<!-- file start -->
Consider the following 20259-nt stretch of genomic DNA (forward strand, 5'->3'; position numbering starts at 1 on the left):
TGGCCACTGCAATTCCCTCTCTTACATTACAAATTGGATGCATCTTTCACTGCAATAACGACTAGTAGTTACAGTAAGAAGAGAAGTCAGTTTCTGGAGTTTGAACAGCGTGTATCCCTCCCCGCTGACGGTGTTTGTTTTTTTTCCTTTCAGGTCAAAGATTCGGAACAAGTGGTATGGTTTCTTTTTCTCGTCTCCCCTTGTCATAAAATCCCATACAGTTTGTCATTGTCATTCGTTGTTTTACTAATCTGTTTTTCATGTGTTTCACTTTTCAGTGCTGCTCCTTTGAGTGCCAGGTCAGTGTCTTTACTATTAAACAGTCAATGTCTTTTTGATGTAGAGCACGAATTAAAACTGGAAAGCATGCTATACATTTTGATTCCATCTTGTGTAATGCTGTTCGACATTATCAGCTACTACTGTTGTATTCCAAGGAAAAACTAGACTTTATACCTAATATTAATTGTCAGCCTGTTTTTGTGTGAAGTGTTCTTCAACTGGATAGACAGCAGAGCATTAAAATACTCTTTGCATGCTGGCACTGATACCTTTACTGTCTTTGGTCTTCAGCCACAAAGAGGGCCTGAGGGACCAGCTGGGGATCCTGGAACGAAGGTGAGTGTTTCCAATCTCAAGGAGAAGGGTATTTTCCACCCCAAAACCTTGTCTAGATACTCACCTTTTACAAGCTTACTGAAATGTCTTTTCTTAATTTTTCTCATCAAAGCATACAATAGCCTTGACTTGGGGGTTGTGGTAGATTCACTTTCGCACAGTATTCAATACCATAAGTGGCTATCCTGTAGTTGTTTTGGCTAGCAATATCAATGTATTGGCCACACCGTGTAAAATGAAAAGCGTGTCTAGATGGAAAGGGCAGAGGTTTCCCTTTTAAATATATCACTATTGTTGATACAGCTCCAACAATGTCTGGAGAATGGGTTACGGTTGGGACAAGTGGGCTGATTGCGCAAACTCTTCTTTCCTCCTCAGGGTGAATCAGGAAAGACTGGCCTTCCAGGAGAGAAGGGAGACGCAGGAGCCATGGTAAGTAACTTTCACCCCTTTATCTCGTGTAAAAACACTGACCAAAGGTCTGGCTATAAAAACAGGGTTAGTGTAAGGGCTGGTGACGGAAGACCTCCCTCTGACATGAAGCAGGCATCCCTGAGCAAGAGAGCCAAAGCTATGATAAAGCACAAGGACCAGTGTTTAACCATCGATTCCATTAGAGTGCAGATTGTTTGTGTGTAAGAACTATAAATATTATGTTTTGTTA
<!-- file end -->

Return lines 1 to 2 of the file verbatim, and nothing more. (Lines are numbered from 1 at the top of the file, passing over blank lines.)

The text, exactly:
Consider the following 20259-nt stretch of genomic DNA (forward strand, 5'->3'; position numbering starts at 1 on the left):
TGGCCACTGCAATTCCCTCTCTTACATTACAAATTGGATGCATCTTTCACTGCAATAACGACTAGTAGTTACAGTAAGAAGAGAAGTCAGTTTCTGGAGTTTGAACAGCGTGTATCCCTCCCCGCTGACGGTGTTTGTTTTTTTTCCTTTCAGGTCAAAGATTCGGAACAAGTGGTATGGTTTCTTTTTCTCGTCTCCCCTTGTCATAAAATCCCATACAGTTTGTCATTGTCATTCGTTGTTTTACTAATCTGTTTTTCATGTGTTTCACTTTTCAGTGCTGCTCCTTTGAGTGCCAGGTCAGTGTCTTTACTATTAAACAGTCAATGTCTTTTTGATGTAGAGCACGAATTAAAACTGGAAAGCATGCTATACATTTTGATTCCATCTTGTGTAATGCTGTTCGACATTATCAGCTACTACTGTTGTATTCCAAGGAAAAACTAGACTTTATACCTAATATTAATTGTCAGCCTGTTTTTGTGTGAAGTGTTCTTCAACTGGATAGACAGCAGAGCATTAAAATACTCTTTGCATGCTGGCACTGATACCTTTACTGTCTTTGGTCTTCAGCCACAAAGAGGGCCTGAGGGACCAGCTGGGGATCCTGGAACGAAGGTGAGTGTTTCCAATCTCAAGGAGAAGGGTATTTTCCACCCCAAAACCTTGTCTAGATACTCACCTTTTACAAGCTTACTGAAATGTCTTTTCTTAATTTTTCTCATCAAAGCATACAATAGCCTTGACTTGGGGGTTGTGGTAGATTCACTTTCGCACAGTATTCAATACCATAAGTGGCTATCCTGTAGTTGTTTTGGCTAGCAATATCAATGTATTGGCCACACCGTGTAAAATGAAAAGCGTGTCTAGATGGAAAGGGCAGAGGTTTCCCTTTTAAATATATCACTATTGTTGATACAGCTCCAACAATGTCTGGAGAATGGGTTACGGTTGGGACAAGTGGGCTGATTGCGCAAACTCTTCTTTCCTCCTCAGGGTGAATCAGGAAAGACTGGCCTTCCAGGAGAGAAGGGAGACGCAGGAGCCATGGTAAGTAACTTTCACCCCTTTATCTCGTGTAAAAACACTGACCAAAGGTCTGGCTATAAAAACAGGGTTAGTGTAAGGGCTGGTGACGGAAGACCTCCCTCTGACATGAAGCAGGCATCCCTGAGCAAGAGAGCCAAAGCTATGATAAAGCACAAGGACCAGTGTTTAACCATCGATTCCATTAGAGTGCAGATTGTTTGTGTGTAAGAACTATAAATATTATGTTTTGTTA